February 9, 2017 10:25:26 pm
In one of the country’s largest single-day public health initiatives, an estimated 34 crore children will be administered de-worming tablets on Friday to reduce worm infestation that can stifle physical and intellectual growth. Marking National De-worming Day, the Health Ministry for the first time will also cover private schools. It has asked state governments to rope them in, while it has set up 210 monitoring centres across the country to tackle adverse reactions to the tablet like stomach ache and vomiting. India has the highest burden of worm infections in the world, with the World Health Organisation estimating in 2014 that over 22 crore Indian children aged between 1 and 14 years are at risk.
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“Last year, an issue had been raised that the government has been de-worming children only in government schools and left out the private schools. This year, we are trying to cover private schools also which means close to an additional eight crore children. Since this is the first year, we may not have 100 per cent coverage in private schools,” Union Health Secretary CK Mishra said. “This is also going to be a single-day strategy. Across the country, albendazole tablet is in place for use. It is a safe drug and we have been using it year after year and all technical experts including WHO have certified the safety and efficacy of the drug.”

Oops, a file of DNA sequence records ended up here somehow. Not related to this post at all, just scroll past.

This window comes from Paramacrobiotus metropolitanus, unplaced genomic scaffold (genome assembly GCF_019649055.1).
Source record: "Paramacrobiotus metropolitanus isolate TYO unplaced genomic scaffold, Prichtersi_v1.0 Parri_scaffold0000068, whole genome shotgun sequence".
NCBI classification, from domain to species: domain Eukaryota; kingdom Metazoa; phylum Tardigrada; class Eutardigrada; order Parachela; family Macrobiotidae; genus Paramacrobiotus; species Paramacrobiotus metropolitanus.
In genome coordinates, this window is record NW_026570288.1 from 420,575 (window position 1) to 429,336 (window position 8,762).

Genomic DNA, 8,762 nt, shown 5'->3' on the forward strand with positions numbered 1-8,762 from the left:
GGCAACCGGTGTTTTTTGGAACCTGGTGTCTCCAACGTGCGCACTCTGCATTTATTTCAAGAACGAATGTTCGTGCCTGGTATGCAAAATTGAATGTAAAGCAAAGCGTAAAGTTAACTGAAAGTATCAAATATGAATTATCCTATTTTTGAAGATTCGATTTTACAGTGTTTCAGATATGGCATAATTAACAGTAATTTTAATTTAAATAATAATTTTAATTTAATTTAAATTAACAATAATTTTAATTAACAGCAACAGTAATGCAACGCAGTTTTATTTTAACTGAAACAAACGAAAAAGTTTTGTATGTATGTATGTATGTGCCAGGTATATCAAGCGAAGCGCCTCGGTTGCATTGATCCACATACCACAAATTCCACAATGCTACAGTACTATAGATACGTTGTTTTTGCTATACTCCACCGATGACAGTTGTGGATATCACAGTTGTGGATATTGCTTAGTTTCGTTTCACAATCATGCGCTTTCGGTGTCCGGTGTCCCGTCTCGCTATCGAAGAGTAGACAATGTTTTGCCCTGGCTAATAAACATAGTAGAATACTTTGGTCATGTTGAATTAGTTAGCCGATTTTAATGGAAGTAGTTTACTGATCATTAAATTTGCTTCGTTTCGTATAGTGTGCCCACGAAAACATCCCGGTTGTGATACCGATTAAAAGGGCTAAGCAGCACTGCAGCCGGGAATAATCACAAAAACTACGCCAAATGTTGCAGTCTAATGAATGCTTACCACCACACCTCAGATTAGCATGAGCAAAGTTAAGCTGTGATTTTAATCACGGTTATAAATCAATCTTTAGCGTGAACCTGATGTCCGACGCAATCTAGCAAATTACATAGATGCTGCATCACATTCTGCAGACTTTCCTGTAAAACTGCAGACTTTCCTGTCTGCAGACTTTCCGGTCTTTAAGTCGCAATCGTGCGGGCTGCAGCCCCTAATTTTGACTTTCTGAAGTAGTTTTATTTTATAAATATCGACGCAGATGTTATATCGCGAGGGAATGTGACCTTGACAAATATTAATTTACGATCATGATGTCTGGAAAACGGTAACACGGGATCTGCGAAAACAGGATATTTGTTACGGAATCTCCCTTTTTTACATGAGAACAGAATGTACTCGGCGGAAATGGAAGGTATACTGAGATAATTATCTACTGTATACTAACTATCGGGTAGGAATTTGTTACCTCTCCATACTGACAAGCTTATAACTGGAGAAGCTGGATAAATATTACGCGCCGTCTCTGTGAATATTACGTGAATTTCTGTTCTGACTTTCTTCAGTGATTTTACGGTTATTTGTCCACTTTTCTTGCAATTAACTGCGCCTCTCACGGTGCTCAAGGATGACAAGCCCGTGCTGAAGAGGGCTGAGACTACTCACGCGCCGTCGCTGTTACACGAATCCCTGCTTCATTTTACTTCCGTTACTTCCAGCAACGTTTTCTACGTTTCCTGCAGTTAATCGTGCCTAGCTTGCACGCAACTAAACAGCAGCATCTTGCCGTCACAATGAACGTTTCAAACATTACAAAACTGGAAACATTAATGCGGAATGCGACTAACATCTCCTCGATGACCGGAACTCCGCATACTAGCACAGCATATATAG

This year, the Health Ministry is working with the Department of School Education and Literacy and the Ministry of Women and Child Development.
Mishra said that while 37 crore children in the age group of 1-19 years are to be administered the tablet, the ministry has set a target of reaching 34 crore of them. The ministry this time has completed the mapping in all states and depending on the worm load, it will be decided whether it will be an annual or biannual exercise, he added. “31 states and UTs will implement this programme in February 2017. The rest will do it in subsequent months. Three rounds (of de-worming) we have already had. In one round in 2015 and two rounds in 2016, we have de-wormed 40 crore children. This year alone, we are trying to reach that figure.”
“Three new things which have critically come up this year are expanded coverage, inclusion of private schools and this decision is far more scientific based on the worm load study. This is an ambitious programme…link it with open defecation free status. The more that (defecation free) happens, the less of worm infestation there will be,” Mishra said.
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